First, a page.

At another point, after the moderator had asked—and Joe Biden had answered—a question about subprime mortgages and legislation that had made it harder for debt-strapped Americans to declare bankruptcy, Palin decided she would rather “talk about again my record on energy versus your ticket’s energy ticket also,” because she thought it was “important to come back to.” First of all, what kind of incoherent, rambling answer is that? Secondly, how could she have expected to get away with so blatantly not answering the question? But she didn’t miss a beat. She started talking about how “East Coast politicians” are keeping energy-rich states like Alaska from tapping into their energy resources, thereby leaving the US dependent on foreign oil while sending around $700 billion dollars to foreign countries who don’t necessarily like us. Although Sarah Palin’s energy-policy answer had nothing to do with the issue being discussed nor the challenge her opponent had just put on the table, she seemed unperturbed. She was on a roll. Throughout this charade, in fact, she acted as though the American people were not expected to notice any of this.

The rest of the debate continued in much the same fashion. On the issue of global climate change, Palin agreed the planet’s getting warmer but didn’t admit it was the result of human activity. Instead, she went back to oil drilling as a path to energy independence; as if burning oil drilled in the US was any more of a solution to climate change than burning imported oil. Palin’s rationale? The US is too reliant on countries that produce more oil and pollute more “than America would ever stand for.” Presumably, US dependence on these countries forces us to tolerate their pollution? Sarah Palin must have assumed that the American people don’t know that the US is the largest per capita producer of carbon dioxide, thereby making us the largest greenhouse-gas emitter. When asked about interventionism and nuclear weapons, Palin did not hesitate to make up a General McClellan, who she said is on the ground in Afghanistan. It turns out there’s no General McClellan in Afghanistan (though there was a Civil War–era general who went by that name). And, after Biden rebutted her answer on the wars in Iraq and Afghanistan, Palin responded by calling his plan for an exit strategy in Iraq a “white flag of surrender.” Again, no answer, just a childish taunt. I could go on and on but that would mean listening to the entire debate again, which even I am not prepared to do.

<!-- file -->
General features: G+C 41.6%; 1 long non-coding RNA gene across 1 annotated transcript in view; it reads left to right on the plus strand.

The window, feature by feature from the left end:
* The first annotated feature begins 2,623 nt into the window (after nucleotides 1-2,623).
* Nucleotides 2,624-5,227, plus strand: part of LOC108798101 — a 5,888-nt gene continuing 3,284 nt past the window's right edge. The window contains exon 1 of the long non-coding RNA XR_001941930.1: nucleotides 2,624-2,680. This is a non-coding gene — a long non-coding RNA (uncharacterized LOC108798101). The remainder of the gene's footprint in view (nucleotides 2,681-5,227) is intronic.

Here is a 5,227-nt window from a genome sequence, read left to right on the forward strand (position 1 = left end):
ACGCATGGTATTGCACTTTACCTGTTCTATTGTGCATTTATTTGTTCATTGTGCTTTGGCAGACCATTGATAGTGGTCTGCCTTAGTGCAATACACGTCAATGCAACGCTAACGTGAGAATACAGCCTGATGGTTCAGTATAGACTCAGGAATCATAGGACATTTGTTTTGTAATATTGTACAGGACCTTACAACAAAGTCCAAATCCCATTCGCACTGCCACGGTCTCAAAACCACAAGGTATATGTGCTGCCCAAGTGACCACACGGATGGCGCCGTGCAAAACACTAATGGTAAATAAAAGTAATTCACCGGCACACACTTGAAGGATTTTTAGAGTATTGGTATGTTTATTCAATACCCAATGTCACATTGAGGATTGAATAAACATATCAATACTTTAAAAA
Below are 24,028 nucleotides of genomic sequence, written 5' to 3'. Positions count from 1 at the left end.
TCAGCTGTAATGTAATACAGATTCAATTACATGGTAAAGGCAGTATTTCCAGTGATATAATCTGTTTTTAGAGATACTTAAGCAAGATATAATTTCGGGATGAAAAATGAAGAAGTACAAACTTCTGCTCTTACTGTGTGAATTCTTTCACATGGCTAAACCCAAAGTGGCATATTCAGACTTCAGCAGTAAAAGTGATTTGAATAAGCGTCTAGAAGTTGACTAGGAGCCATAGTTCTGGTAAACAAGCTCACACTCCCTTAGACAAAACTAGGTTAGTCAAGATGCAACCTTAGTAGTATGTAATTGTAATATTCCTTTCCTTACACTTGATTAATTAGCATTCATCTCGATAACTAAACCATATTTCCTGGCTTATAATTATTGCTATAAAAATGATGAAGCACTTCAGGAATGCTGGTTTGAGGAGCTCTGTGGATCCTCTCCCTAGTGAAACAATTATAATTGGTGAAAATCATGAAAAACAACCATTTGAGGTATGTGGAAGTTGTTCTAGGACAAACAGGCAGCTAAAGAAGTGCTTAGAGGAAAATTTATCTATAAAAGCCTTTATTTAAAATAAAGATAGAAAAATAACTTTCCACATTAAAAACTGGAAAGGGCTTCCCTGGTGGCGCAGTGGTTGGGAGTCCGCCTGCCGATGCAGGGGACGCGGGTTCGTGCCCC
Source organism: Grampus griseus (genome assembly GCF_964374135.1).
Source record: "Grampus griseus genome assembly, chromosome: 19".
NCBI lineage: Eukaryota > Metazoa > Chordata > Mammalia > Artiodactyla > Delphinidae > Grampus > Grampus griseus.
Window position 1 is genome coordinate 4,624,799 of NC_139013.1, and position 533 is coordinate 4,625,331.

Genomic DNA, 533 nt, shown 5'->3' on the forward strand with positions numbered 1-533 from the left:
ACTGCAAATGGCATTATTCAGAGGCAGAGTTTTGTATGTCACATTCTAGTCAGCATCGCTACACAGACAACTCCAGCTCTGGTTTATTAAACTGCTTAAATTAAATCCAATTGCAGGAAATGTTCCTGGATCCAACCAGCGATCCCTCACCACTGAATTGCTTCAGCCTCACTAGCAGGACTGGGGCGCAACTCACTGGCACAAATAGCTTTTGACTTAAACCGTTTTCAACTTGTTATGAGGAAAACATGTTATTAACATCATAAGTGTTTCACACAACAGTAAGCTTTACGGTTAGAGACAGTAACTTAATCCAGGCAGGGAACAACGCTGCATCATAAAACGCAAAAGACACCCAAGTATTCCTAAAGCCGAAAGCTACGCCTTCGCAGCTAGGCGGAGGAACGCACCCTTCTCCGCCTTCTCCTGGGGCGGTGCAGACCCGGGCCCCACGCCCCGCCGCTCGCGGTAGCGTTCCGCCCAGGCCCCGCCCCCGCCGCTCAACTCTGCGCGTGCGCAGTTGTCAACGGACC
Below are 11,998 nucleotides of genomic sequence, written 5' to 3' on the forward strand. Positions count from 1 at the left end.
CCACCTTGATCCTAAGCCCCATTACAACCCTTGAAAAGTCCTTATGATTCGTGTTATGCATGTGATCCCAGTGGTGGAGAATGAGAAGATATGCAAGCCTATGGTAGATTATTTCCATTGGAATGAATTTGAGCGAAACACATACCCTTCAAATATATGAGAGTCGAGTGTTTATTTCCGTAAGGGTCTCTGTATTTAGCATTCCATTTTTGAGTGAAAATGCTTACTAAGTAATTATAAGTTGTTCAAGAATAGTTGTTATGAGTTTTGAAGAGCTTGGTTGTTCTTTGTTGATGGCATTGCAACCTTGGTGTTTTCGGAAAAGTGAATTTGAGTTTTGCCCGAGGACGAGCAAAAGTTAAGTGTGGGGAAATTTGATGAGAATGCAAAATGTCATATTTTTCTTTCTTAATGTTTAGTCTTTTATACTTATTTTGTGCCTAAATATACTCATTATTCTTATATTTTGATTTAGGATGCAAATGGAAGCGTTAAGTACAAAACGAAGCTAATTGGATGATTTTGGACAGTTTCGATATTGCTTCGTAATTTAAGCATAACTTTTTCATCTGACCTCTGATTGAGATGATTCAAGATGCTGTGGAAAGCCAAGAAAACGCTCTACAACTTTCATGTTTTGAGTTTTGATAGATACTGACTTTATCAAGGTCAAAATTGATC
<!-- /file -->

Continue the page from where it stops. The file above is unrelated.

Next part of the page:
Ultimately, Sarah Palin’s performance in the debate was very revealing. She showed herself to be charming and personable. She proved she is capable of speaking—or at least reading a flashcard—for 90 seconds at a time. She showed that she’s also good at dodging questions and reciting talking points since, more often than not, she barely responded to the question that was being discussed. What she isn’t good at, however, is coherence. But Sarah Palin’s apalling performance revealed something else about her. She is confident—perhaps it’s a trait she honed during her days as a beauty pageant contestant. How else are we to explain her unflinching demeanor during the debate? Anybody who only looked at her body language—or watched the debate with the sound off—would have sworn Sarah Palin was getting the better of Joe Biden. At times, it almost seemed as though she herself thought her answers were brilliant. This raises three possibilities: Sarah Palin is a phenomenal actress; she is delusional and out of touch with reality; or she simply believed that her answers were good enough for the American people. I think it’s the third one.

Now, I don’t mean to imply that Sarah Palin didn’t try hard enough during last week’s debate. In fact, I’m certain she did her best up there on that stage. The trouble is that her best just wasn’t good enough. No doubt, confidence is a good quality for any politician to have but, as a certain former Texas governor showed the world, confidence is not enough. Leading the most powerful country in the world will take more than self-assuredness. It will take experience, knowledge, insight, and—dare I say it?—education. This is something we should all be mindful of, considering there is a 50% chance Sarah Palin may literally find herself a heartbeat away from the presidency.